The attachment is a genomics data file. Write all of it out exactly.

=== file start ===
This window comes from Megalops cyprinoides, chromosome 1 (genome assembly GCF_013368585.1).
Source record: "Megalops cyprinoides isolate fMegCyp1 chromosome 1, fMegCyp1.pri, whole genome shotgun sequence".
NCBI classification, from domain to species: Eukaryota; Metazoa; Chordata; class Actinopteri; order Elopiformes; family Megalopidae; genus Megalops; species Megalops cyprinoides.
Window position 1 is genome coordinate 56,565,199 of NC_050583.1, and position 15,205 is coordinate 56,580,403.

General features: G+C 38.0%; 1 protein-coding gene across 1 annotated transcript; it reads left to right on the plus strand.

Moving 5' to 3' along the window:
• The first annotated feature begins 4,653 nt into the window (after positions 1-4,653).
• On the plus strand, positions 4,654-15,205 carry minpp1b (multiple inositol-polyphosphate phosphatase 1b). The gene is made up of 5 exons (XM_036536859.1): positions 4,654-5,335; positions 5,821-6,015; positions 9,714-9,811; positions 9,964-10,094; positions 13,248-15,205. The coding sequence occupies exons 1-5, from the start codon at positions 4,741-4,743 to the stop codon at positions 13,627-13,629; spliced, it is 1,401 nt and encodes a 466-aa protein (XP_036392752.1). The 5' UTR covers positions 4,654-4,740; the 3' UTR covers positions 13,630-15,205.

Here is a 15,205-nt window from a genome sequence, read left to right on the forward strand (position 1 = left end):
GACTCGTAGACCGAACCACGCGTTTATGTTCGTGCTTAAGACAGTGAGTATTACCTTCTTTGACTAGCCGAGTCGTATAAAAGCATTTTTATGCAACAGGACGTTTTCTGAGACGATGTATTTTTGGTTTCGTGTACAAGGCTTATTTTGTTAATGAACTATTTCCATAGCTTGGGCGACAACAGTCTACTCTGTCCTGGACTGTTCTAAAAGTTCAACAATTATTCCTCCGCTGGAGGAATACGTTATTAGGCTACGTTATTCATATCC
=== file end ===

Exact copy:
This window comes from Megalops cyprinoides, chromosome 1 (genome assembly GCF_013368585.1).
Source record: "Megalops cyprinoides isolate fMegCyp1 chromosome 1, fMegCyp1.pri, whole genome shotgun sequence".
NCBI classification, from domain to species: Eukaryota; Metazoa; Chordata; class Actinopteri; order Elopiformes; family Megalopidae; genus Megalops; species Megalops cyprinoides.
Window position 1 is genome coordinate 56,565,199 of NC_050583.1, and position 15,205 is coordinate 56,580,403.

General features: G+C 38.0%; 1 protein-coding gene across 1 annotated transcript; it reads left to right on the plus strand.

Moving 5' to 3' along the window:
• The first annotated feature begins 4,653 nt into the window (after positions 1-4,653).
• On the plus strand, positions 4,654-15,205 carry minpp1b (multiple inositol-polyphosphate phosphatase 1b). The gene is made up of 5 exons (XM_036536859.1): positions 4,654-5,335; positions 5,821-6,015; positions 9,714-9,811; positions 9,964-10,094; positions 13,248-15,205. The coding sequence occupies exons 1-5, from the start codon at positions 4,741-4,743 to the stop codon at positions 13,627-13,629; spliced, it is 1,401 nt and encodes a 466-aa protein (XP_036392752.1). The 5' UTR covers positions 4,654-4,740; the 3' UTR covers positions 13,630-15,205.

Here is a 15,205-nt window from a genome sequence, read left to right on the forward strand (position 1 = left end):
GACTCGTAGACCGAACCACGCGTTTATGTTCGTGCTTAAGACAGTGAGTATTACCTTCTTTGACTAGCCGAGTCGTATAAAAGCATTTTTATGCAACAGGACGTTTTCTGAGACGATGTATTTTTGGTTTCGTGTACAAGGCTTATTTTGTTAATGAACTATTTCCATAGCTTGGGCGACAACAGTCTACTCTGTCCTGGACTGTTCTAAAAGTTCAACAATTATTCCTCCGCTGGAGGAATACGTTATTAGGCTACGTTATTCATATCC